15. I managed to get a few dives on the Liberty Wreck at Tulamben in Bali when I was there in January and was surprised at just how healthy the marine life on the wreck is despite the very large number of divers who visit it. There is a new resort right by the wreck and two more at Kubo just west of Tulamben, plus the seemingly endless number of divers who come up daily from the south to dive the Liberty. The resorts at Kubo appear to cater for mainly Europeans and seem to be based on using a large bus to get the divers to Tulamben, but were empty when I was there in the middle of January, but had apparently been full over Xmas and New Year. Quite what this means overall for the wreck going forward seems to be anybody's guess, but it is hard to see it as sustainable... I have updated the pages on my site for both the Liberty Wreck and Tulamben Bay as a result of the trip. I also had a very close encounter with George, the resident large barracuda who is often seen in and around the stern of the wreck - he was out in the open sandy area just east of the stern when I dropped in and allowed me to get close enough to nearly fill the frame of my fish-eye lens. He's a pretty cool dude!
  16. Hi Richard, thanks for the feedback. Yes, Halmahera is quite a location if a bit remote... I am looking forward to hearing what Markus (Rothi) has to say about Weda Bay after his trip there. Don
  17. Hi Markus, sorry for the slow reply - traveling in India right now.... I am sure it will be fun! Where are you going to in Halmahera? Don
  18. I recently had an article published in X-Ray on the Halmahera region of Indonesia - just about as far north as you can go and one of the the least explored areas of the vast archipelago that is Indonesia. The trip was on the SMY Ondina and organised through Deb Fugitt & City Seahorse and was quite an experience. You can download the article from my site on this LINK. There is also an image gallery from the trip on this LINK. Don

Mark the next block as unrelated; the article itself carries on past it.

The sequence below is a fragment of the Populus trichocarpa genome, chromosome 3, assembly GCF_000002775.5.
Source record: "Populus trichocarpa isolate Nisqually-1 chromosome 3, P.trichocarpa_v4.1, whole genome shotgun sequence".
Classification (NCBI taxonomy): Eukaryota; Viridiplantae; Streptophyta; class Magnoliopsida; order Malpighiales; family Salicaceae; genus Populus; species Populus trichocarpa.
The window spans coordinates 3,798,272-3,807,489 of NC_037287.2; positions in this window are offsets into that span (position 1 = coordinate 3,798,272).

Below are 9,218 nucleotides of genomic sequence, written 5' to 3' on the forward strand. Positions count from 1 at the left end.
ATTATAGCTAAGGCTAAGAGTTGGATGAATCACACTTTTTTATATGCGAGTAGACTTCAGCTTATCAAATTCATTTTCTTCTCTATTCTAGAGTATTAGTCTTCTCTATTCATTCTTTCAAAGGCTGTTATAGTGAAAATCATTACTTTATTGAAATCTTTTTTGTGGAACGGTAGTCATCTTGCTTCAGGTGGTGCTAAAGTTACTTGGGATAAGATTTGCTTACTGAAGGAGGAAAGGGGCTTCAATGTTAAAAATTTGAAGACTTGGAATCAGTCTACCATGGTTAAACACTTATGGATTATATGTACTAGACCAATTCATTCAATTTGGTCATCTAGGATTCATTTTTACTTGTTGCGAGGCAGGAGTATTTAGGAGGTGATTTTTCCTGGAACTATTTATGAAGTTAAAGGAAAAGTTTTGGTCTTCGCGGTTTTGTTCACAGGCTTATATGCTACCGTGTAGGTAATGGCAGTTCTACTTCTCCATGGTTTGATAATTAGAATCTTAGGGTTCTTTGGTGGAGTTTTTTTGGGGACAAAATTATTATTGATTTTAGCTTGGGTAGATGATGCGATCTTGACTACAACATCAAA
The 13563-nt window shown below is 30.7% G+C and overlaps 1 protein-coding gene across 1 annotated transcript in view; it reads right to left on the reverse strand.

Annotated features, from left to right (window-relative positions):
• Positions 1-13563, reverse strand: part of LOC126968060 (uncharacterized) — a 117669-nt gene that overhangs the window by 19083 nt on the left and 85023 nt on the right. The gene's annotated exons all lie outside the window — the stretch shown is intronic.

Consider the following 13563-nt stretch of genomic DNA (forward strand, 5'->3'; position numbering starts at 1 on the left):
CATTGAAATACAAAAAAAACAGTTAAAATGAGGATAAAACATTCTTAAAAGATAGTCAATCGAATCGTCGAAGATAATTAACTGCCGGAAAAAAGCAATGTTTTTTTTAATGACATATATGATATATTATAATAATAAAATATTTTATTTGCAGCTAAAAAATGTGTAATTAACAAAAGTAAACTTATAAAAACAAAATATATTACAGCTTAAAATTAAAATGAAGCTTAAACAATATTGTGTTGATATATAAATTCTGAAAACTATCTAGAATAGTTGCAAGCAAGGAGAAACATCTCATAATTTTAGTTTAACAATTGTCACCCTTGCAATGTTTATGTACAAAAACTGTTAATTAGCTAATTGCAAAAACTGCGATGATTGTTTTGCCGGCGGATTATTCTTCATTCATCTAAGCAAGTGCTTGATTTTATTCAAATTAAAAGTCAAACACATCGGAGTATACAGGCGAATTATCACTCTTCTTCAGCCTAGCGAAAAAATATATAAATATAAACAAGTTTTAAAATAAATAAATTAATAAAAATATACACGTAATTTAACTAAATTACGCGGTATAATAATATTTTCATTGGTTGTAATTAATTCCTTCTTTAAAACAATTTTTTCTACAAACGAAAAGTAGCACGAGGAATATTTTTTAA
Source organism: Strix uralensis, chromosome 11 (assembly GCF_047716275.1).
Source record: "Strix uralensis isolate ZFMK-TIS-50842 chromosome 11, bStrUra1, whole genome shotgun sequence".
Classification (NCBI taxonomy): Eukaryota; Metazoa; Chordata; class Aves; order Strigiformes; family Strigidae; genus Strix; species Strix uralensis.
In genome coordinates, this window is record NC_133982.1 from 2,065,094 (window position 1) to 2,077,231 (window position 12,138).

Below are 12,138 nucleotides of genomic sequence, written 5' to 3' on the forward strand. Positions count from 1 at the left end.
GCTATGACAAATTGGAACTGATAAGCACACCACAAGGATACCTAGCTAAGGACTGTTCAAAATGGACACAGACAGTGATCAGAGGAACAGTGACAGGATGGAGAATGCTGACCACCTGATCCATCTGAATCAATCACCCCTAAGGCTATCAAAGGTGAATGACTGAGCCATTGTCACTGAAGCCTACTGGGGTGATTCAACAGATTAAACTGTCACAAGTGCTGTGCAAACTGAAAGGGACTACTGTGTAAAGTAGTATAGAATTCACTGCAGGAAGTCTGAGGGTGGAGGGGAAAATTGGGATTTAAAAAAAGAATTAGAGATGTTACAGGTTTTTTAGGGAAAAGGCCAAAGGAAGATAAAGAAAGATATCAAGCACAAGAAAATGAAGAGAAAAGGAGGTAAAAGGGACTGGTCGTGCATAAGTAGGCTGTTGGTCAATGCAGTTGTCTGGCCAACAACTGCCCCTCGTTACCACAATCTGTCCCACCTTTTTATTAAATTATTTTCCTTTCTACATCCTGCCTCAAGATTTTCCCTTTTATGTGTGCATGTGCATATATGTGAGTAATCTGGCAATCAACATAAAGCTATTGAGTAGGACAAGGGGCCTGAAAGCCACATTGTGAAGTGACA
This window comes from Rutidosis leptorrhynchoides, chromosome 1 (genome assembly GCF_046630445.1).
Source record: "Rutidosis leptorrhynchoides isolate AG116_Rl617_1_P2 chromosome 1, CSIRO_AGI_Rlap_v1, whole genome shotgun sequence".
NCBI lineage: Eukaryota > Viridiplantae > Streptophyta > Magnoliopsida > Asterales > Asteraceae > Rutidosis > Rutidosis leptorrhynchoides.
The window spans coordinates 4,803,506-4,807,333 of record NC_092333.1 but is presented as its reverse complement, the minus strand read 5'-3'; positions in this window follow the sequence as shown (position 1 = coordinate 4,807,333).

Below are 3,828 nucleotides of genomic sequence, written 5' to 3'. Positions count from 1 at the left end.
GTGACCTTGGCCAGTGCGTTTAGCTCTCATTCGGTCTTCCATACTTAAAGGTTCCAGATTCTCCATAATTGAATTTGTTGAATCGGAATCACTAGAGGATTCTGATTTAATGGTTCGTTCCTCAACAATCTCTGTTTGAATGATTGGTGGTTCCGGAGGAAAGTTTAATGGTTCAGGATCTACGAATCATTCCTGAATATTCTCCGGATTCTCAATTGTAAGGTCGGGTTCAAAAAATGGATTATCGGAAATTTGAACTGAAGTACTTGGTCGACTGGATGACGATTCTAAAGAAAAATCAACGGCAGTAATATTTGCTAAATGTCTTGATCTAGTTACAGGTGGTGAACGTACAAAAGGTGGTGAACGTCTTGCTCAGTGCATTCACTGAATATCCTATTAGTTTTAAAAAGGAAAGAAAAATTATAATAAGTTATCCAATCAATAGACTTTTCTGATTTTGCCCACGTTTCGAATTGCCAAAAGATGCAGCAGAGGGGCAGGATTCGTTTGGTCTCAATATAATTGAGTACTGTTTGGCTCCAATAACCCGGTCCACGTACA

19. Steve, thanks and yes it was quite a thrill diving it - particularly given that it was towards the end of a big day out... We had left Tufi at 07.30 that morning to make the 2.5 hour trip across Collingwood Bay to dive the much more famous Black Jack wreck at Boga Boga, which is a 50m dive in what turned out to be quite strong currents that day. Then is was a detour back to "Pistoff" and a change of pace from 30m+ visibility to about 2m.... Don
  20. I was fortunate to be able to spend several weeks based at the Tufi Dive Resort in the Oro Province of PNG as part of a project I was doing with them. It really is a tremendous location and one of my favorite places in PNG. The main wharf has some interesting critters, plus there are the remains of two PT Boats down at 50m. The "fiords" are actually Rias but saying you have been diving in a tropical fiord sounds a lot cooler... There is some really great diving on the offshore reefs and the local villages offer some terrific cultural experiences - all in all, a great location. I have finally got round to updating my site with a comprehensive set of pages on all there is to see & experience in the area and if you follow this LINK it will take you to the starting page and an overview of Oro Province. Then just follow the links at the bottom of each page to see the rest of the pages. Don
  21. Hi, you mean this one below - it's a leopard shark I believe.... Don
  22. Hi Andy, thanks very much indeed for this info - just what I needed! Don
  23. I will be in East Kalimantan in Indonesia on business in May and wanted to take advantage of the trip to go to Derawan. I will be in Balikpapan then going up to a place called Bontang for a couple of days and I was intending to try and do about a weeks at Derawan as the main way to get to Berau is from Balikpapan. I emailed the resort and also filled in the online form on their site, but no response so after waiting for a few days I called them today - three times, but the person at the other end does not seem to speak English and puts the phone down... Has anybody been there and can offer any advice? Don Derawan Dive Resort Balikpapan Branch Office Kompleks Balikpapan Permai Blok G-1 No. 34 Balikpapan - East Kalimantan - INDONESIA Tel. +62-542-7072615/ 7072617 Fax +62-542-420293 E-Mail :marketing@divederawan.com tours@divederawan.com
  24. Jack, Todd & EJB - thanks for the comments, great;y appreciated! Don